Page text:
Monday, March 12, 2012

JJ - Our Rastafarian Host

Written by, Michael Daubenberger

We headed from our anchorage in Atwood Harbor to Chesters Settlement in search of cold beer, Internet, phone service, and possibly some groceries.  The trip in consisted of a 1.5 mile dingy ride in the wind and waves and a 2 mile hike down a dirt road under the scorching sun.  It goes without saying, the cold beer was number one on the list. 

We arrived at Chesters and found it deserted.  As best I could tell, there were only two people living there.  We met the first as we strolled into town.  His responses to our questions were, this is Chesters, the bar is across the street but its closed, and you can keep on walking but you won’t find anything.  As you can guess our questions were where is Chesters, the bar, and is there anywhere to get Internet.  (Note: The settlements on Aklins Island were devastated by hurricane Irene last summer and have not yet fully recovered).  We kept on walking. 

The second person we met was JJ, a Rastafarian Bahamian driving a compact car.  He was not out just cruising the strip.  He had seen us pass by his house so he jumped in the car to give his new guests the royal tour.  We piled in like a snoop dog video.  The crew now included Myself, Sara, my Dad, our friends Max and Laura, and our host JJ. 

Down the road we went to the settlement of Lovely Bay with sparks flying off the muffler.  First stop, the bar.  CLOSED.  Next stop, the neighbor across the street to see if she had a stash of beers for their guests.  No luck.  We went down to the boat launch for a few phone calls and finally back to the closed bar.  Here a pair of locals met us and in ten minutes the fill-in bartender arrived to open the doors.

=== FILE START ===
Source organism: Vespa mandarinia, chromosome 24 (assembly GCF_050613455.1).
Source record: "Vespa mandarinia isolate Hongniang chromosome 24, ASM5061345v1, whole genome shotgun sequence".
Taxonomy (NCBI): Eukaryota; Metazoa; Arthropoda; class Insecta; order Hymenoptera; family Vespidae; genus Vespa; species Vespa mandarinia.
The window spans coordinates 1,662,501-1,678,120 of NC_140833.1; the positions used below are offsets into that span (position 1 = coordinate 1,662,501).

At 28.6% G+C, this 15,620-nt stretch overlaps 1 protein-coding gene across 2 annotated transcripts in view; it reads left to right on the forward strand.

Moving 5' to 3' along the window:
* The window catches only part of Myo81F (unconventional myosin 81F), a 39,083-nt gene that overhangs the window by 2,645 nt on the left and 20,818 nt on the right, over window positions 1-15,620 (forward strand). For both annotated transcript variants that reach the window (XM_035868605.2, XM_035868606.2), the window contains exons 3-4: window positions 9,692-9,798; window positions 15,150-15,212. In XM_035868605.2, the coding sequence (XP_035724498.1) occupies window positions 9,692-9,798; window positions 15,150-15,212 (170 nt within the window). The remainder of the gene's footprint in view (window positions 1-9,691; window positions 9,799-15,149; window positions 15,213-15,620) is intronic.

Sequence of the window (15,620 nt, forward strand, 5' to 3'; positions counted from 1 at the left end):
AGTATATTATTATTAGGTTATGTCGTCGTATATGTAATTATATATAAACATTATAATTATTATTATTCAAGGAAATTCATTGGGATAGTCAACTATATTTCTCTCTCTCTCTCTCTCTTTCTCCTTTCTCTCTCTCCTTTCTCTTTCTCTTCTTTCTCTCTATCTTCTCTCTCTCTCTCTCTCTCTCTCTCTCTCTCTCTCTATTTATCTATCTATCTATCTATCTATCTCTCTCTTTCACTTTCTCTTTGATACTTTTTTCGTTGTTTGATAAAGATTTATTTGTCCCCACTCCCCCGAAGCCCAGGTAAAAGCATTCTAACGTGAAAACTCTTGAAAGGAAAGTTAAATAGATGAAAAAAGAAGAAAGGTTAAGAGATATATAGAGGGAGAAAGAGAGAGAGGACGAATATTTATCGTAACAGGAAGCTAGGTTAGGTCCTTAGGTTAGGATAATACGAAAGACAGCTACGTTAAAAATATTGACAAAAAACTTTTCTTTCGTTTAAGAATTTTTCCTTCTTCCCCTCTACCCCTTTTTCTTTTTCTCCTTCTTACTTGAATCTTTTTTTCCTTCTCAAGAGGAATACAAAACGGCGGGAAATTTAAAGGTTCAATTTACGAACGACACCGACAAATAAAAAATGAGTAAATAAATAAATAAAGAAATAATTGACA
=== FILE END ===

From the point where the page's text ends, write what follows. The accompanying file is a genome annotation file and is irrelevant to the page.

The fill-in bartender was the brother of the bar owner and a construction worker by trade.  Within ten minutes, half of the town was down at the bar having drinks and sharing stories.  It was quite the welcoming.   When we were ready to go JJ drove us back to the harbor and we made plans to meet up at the boat the next morning and tentative plans to give him a ride to Samana Cay 20 miles to the north. 

JJ arrived right on schedule through a cloud of spray.  From our vantage point, it looked like his 16 foot Carolina skiff would tip right over backwards as he launched off the waves.  When he pulled up to the boat we asked him about the trip and in typical JJ fashion he responded “ya mon, it’s all good mon”. 

He had a positive response to most questions even when a positive response was not what you were hoping for.  Like when we questioned him if the huge grouper he had shot was big enough that it might be a candidate for ciguatera fish poisoning.  His response with a big grin, “ya mon dats a big grouper mon!”  Our hope was that he didn’t understand the question.  JJ’s enthusiasm extended towards most everything, but particularly to our friends boat, Twilight, a 40-foot trawler and his ride to Samana Cay.   Ya mon, dat’s a nice boat!!  He was delighted with it’s size and potential carrying capacity.  Plans for the trip to Samana were solidified over lunch.  Max and Laura would be taking JJ and towing his boat.